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It is found in lake, pools and river which are freshwater. The distribution is in South of Canada, North of United State, South Carolina and North of Florida. They are besides found in the Missouri River at far north as the Gavins Piint Dam at Yankton, South Dakota.

The IUCN has list this polo-neck as a threatened species. It had been subjected to international protection and listed under CITIES III which will restrict its exportation in the United State

The major ground to this is the loss of its home ground and hunting of the polo-necks. The home ground of the polo-necks is lost due to H2O pollution and utilize up of land by the increasing human population. The polo-necks have been hunted for their valuable shells. They are besides made into soup which is considered by any to be a daintiness.

Physical Adaptations to their Habitat

Adults of Macrochelys temminckii have strong base dress suits which is long and thick, capable of assailing marauders that harm them therefore ensuing in the absence of nature marauder except homo.

Macrochelys temminckii rely on their strong jaws for defense mechanism and make a difficult bite in defense mechanism if disturbed.

Their sturdy shells protect them from any directed force or injury.

They are besides camouflaged to increase opportunities of endurance in their home ground.

In their camouflaged oral cavity, they have vermiform extremity on the tip of their lingua to entice fish

Assorted characteristics/habitats/unique facts

Macrochelys temminckii are the largest fresh water polo-necks.

The polo-necks are besides called “ dinosaurs ” in the turtle universe due to its crude expressions.

They can weigh over 175lbs with an mean grownup size of 2 pess long. Male polo-necks are usually larger than female polo-necks.

The immature of Macrochelys temminckii are normally brown in coloring material with unsmooth shells and long dress suits whereas grownups are of a solid grey, brown, black or olive-green shadiness and frequently covered with algae to maintain the polo-neck camouflaged.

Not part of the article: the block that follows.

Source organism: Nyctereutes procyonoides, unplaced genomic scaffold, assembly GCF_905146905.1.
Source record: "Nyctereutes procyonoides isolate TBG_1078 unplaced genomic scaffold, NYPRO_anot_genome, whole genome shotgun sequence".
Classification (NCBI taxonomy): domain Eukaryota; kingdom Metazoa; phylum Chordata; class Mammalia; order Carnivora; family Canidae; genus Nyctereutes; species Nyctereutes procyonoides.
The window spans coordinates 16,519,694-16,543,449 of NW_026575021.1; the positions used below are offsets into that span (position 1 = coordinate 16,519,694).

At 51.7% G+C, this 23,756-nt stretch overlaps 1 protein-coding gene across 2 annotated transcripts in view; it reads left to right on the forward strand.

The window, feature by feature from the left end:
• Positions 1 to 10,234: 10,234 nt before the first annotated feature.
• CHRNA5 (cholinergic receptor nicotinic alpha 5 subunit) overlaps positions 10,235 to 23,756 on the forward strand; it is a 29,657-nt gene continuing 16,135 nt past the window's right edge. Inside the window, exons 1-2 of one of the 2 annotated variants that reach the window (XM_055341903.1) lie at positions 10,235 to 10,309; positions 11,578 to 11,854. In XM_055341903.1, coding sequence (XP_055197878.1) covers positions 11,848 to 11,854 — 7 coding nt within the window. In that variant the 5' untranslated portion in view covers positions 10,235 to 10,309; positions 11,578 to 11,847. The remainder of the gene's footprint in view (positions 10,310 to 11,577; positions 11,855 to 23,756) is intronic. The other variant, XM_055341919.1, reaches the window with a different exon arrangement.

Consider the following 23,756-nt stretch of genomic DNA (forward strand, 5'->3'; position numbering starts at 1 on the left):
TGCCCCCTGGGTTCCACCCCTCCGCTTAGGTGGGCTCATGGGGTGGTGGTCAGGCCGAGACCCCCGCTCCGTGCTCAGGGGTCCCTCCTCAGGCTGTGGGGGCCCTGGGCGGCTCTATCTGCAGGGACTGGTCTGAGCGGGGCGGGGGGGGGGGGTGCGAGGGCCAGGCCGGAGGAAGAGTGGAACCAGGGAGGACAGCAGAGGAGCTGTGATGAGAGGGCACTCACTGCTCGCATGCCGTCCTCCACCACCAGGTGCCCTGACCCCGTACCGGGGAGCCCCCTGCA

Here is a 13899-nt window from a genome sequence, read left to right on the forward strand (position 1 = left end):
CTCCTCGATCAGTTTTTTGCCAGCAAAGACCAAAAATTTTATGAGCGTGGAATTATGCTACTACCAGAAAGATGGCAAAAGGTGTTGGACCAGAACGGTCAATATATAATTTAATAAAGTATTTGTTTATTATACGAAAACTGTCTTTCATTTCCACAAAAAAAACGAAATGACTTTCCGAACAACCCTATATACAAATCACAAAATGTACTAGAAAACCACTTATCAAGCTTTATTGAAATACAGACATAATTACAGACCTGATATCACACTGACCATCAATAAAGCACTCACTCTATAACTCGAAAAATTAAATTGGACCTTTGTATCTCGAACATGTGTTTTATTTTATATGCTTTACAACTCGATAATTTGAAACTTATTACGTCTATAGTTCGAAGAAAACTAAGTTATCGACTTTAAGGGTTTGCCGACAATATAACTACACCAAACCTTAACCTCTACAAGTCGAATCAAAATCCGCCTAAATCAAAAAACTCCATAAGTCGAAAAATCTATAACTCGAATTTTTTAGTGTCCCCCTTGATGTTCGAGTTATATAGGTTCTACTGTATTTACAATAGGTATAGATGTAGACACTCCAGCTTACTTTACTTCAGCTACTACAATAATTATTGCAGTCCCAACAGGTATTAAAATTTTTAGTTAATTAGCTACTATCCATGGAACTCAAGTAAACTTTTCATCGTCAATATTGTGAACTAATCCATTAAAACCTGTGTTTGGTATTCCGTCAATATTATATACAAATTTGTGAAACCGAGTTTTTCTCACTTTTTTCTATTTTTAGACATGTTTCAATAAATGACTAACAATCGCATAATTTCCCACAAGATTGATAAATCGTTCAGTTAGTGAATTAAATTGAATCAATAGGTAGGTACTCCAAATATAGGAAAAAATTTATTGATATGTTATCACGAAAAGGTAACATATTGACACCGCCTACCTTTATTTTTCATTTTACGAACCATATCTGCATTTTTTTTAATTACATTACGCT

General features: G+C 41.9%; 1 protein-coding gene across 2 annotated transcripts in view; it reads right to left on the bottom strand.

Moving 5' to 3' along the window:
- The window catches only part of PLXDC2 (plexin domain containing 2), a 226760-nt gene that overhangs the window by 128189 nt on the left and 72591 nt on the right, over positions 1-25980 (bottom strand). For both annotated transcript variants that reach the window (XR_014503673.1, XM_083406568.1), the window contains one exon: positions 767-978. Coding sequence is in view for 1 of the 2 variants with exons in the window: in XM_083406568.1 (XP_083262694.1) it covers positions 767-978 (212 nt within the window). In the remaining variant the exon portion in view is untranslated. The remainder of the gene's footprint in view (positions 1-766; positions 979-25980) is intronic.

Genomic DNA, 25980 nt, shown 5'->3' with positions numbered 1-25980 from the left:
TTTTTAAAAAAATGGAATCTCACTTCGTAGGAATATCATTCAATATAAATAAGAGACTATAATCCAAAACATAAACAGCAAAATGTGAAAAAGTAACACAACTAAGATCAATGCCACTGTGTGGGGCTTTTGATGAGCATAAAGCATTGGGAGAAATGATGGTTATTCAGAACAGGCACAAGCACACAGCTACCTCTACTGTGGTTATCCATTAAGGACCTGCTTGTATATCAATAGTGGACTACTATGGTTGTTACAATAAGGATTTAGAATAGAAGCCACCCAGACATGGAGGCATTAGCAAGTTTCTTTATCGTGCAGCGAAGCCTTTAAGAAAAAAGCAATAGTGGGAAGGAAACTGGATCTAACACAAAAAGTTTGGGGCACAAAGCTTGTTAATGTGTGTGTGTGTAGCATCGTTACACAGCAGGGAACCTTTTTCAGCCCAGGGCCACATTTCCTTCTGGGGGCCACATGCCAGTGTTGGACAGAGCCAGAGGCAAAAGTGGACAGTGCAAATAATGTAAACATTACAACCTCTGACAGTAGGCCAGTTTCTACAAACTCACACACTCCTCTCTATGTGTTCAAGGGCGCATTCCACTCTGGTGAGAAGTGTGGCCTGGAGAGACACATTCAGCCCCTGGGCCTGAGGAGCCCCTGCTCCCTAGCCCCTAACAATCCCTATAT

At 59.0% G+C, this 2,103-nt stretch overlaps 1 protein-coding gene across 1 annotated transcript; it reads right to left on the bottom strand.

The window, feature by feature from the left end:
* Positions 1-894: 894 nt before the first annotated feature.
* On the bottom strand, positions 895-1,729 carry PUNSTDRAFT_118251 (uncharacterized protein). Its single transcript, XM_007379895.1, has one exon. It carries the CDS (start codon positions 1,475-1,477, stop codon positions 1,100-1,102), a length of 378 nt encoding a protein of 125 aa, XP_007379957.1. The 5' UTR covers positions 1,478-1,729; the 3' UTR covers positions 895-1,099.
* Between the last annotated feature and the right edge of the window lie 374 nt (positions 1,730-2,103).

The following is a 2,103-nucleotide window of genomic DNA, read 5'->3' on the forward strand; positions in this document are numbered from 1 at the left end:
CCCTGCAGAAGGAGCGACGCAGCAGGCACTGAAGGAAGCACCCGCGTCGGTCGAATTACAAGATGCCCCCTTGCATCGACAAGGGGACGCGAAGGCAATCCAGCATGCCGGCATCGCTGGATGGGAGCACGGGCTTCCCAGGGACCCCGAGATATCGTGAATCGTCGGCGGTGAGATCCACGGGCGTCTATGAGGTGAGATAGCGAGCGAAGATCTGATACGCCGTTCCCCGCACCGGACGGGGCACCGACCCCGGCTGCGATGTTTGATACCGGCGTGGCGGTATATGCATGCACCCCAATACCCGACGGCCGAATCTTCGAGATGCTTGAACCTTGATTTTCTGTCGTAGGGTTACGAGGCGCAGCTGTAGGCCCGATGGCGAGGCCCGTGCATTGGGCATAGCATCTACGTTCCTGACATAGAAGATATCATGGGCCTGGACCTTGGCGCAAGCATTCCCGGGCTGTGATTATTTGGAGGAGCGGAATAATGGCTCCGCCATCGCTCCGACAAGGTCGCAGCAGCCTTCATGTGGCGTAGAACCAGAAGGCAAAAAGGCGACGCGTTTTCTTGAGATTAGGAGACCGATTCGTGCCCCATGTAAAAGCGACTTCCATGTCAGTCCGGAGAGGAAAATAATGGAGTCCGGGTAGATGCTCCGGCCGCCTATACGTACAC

For camouflaging intent, they besides have bright xanthous forms around the eyes to interrupt the lineation of the oculus.

Macrochelys temminckii has an mean velocity of 0.42mph.

They spend most of their clip in H2O, except for the females which are nesting on the land. They remain inactive in the H2O. With algae, they are about unobtrusive by fishes.

To capture their quarry, it utilises their crisp and powerful jaws or tips to rupture their prey apart. The turtle possess a vermiform on their oral cavities. They lie motionlessly in the H2O with their oral cavities broad unfastened and they would writhe their linguas similar to a worm ‘s motion to pull fishes.

They have big, heavy caput and long, thick tail with dorsal ridges of big graduated tables. Their shells have three keels along it with excess scutes along the side.

About 2 months after the early spring, the females will delve the nest at least 50 paces from H2O to forestall inundation and lay approximately 9 to 25 eggs. The sex of babes is dependent on the temperature at which eggs are hatch. It takes approximately 100 to 140 yearss to hatch. Their life anticipation can be about 150 old ages.

Scientific Name: Geochelone nigra abingdoni

Common Name: Lonesome George

Distribution of species: Pinta Island, Galapagos Archipelago

Wildlife Conservation Status

The Galapagos tortoises are listed on Appendix I of CITES. They are classified as Vulnerable ( VU ) whereas Geochelone nigra abingdoni is listed as Extinct in the Wild ( EW ) on the 2010 IUCN Red List of Threatened Species.

Menaces to Population

Galapagos tortoises are chief beginnings of valuable fresh meat and dilute piss as imbibing H2O for the crewmans. More of the population were hunted for high class “ turtle oil ” . Peoples from the early colony of the island hunted them for nutrient and cleared their home grounds for agricultural usage. Mammal species introduced provender on their eggs and immature whilst cowss and donkeys reared undergo interspecies competition with them for grass as nutrient.

Physical Adaptations to their Habitat

Long cervixs and notch in their shell allow Galapagos tortoises to make for the leaf on cactus workss grown as nutrient beginning for endurance and fast growing rate.